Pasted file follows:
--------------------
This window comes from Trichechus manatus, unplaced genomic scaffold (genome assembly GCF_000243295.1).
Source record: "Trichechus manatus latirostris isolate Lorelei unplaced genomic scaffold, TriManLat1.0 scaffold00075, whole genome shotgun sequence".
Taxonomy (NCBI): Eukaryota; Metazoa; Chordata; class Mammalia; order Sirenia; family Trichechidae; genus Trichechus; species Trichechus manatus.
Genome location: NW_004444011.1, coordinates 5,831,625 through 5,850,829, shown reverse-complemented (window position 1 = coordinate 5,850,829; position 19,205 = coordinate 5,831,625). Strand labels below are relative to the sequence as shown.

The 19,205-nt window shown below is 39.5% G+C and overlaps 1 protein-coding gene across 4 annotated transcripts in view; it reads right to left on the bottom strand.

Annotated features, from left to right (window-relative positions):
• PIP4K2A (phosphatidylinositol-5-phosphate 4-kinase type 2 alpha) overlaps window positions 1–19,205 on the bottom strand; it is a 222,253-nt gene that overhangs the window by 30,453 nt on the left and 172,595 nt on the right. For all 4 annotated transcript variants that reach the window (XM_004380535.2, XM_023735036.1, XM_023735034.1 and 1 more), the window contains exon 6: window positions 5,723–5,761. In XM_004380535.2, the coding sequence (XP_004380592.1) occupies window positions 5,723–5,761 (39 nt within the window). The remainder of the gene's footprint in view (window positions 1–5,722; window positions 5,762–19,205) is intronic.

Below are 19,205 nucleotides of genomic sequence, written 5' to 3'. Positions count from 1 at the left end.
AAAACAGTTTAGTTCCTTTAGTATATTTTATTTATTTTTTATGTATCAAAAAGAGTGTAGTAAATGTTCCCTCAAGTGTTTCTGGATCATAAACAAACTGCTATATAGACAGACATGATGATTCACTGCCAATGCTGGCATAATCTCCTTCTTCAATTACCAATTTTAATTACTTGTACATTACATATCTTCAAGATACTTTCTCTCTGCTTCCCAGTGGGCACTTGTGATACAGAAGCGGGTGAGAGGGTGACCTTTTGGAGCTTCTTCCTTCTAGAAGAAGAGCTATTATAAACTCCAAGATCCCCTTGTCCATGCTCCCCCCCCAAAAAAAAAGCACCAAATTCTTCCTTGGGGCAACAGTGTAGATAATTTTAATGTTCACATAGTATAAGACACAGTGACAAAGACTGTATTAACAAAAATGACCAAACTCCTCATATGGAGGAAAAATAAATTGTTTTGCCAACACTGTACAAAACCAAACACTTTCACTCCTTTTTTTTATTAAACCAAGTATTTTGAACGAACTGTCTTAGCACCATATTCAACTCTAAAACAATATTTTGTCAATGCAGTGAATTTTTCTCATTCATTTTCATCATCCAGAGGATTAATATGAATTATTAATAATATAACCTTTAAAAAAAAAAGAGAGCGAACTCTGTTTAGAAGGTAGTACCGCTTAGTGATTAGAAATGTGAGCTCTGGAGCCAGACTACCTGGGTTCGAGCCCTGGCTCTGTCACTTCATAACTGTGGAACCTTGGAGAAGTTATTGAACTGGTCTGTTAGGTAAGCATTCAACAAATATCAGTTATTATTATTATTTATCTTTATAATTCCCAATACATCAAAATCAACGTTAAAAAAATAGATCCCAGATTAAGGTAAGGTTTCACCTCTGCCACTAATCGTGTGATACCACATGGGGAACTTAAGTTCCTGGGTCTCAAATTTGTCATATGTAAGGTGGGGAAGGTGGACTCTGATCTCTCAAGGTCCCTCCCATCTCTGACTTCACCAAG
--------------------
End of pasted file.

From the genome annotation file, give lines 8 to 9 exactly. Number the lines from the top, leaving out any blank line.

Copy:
Below are 19,205 nucleotides of genomic sequence, written 5' to 3'. Positions count from 1 at the left end.
AAAACAGTTTAGTTCCTTTAGTATATTTTATTTATTTTTTATGTATCAAAAAGAGTGTAGTAAATGTTCCCTCAAGTGTTTCTGGATCATAAACAAACTGCTATATAGACAGACATGATGATTCACTGCCAATGCTGGCATAATCTCCTTCTTCAATTACCAATTTTAATTACTTGTACATTACATATCTTCAAGATACTTTCTCTCTGCTTCCCAGTGGGCACTTGTGATACAGAAGCGGGTGAGAGGGTGACCTTTTGGAGCTTCTTCCTTCTAGAAGAAGAGCTATTATAAACTCCAAGATCCCCTTGTCCATGCTCCCCCCCCAAAAAAAAAGCACCAAATTCTTCCTTGGGGCAACAGTGTAGATAATTTTAATGTTCACATAGTATAAGACACAGTGACAAAGACTGTATTAACAAAAATGACCAAACTCCTCATATGGAGGAAAAATAAATTGTTTTGCCAACACTGTACAAAACCAAACACTTTCACTCCTTTTTTTTATTAAACCAAGTATTTTGAACGAACTGTCTTAGCACCATATTCAACTCTAAAACAATATTTTGTCAATGCAGTGAATTTTTCTCATTCATTTTCATCATCCAGAGGATTAATATGAATTATTAATAATATAACCTTTAAAAAAAAAAGAGAGCGAACTCTGTTTAGAAGGTAGTACCGCTTAGTGATTAGAAATGTGAGCTCTGGAGCCAGACTACCTGGGTTCGAGCCCTGGCTCTGTCACTTCATAACTGTGGAACCTTGGAGAAGTTATTGAACTGGTCTGTTAGGTAAGCATTCAACAAATATCAGTTATTATTATTATTTATCTTTATAATTCCCAATACATCAAAATCAACGTTAAAAAAATAGATCCCAGATTAAGGTAAGGTTTCACCTCTGCCACTAATCGTGTGATACCACATGGGGAACTTAAGTTCCTGGGTCTCAAATTTGTCATATGTAAGGTGGGGAAGGTGGACTCTGATCTCTCAAGGTCCCTCCCATCTCTGACTTCACCAAG